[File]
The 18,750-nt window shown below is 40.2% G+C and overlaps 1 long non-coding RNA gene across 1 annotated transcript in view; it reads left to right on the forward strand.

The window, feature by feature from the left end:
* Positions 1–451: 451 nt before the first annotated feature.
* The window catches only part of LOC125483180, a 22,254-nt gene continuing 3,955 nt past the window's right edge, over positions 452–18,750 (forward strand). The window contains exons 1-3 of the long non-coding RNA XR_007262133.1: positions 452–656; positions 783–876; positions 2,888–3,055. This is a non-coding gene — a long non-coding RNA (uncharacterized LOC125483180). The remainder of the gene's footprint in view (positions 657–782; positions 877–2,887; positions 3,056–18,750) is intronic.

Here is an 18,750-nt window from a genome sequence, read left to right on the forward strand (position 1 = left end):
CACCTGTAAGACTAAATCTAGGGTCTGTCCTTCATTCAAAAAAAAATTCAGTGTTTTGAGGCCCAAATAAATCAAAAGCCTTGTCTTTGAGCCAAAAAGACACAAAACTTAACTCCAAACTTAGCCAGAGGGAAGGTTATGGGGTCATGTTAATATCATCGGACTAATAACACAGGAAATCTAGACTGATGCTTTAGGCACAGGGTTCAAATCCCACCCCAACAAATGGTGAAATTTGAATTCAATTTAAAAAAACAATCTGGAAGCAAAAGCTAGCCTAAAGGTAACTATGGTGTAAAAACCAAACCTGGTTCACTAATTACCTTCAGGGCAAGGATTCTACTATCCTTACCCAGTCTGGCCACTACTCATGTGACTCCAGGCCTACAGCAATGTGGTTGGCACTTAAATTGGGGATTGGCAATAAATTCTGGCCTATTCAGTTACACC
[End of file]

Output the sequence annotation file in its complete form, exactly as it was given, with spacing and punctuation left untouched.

The 18,750-nt window shown below is 40.2% G+C and overlaps 1 long non-coding RNA gene across 1 annotated transcript in view; it reads left to right on the forward strand.

The window, feature by feature from the left end:
* Positions 1–451: 451 nt before the first annotated feature.
* The window catches only part of LOC125483180, a 22,254-nt gene continuing 3,955 nt past the window's right edge, over positions 452–18,750 (forward strand). The window contains exons 1-3 of the long non-coding RNA XR_007262133.1: positions 452–656; positions 783–876; positions 2,888–3,055. This is a non-coding gene — a long non-coding RNA (uncharacterized LOC125483180). The remainder of the gene's footprint in view (positions 657–782; positions 877–2,887; positions 3,056–18,750) is intronic.

Here is an 18,750-nt window from a genome sequence, read left to right on the forward strand (position 1 = left end):
CACCTGTAAGACTAAATCTAGGGTCTGTCCTTCATTCAAAAAAAAATTCAGTGTTTTGAGGCCCAAATAAATCAAAAGCCTTGTCTTTGAGCCAAAAAGACACAAAACTTAACTCCAAACTTAGCCAGAGGGAAGGTTATGGGGTCATGTTAATATCATCGGACTAATAACACAGGAAATCTAGACTGATGCTTTAGGCACAGGGTTCAAATCCCACCCCAACAAATGGTGAAATTTGAATTCAATTTAAAAAAACAATCTGGAAGCAAAAGCTAGCCTAAAGGTAACTATGGTGTAAAAACCAAACCTGGTTCACTAATTACCTTCAGGGCAAGGATTCTACTATCCTTACCCAGTCTGGCCACTACTCATGTGACTCCAGGCCTACAGCAATGTGGTTGGCACTTAAATTGGGGATTGGCAATAAATTCTGGCCTATTCAGTTACACC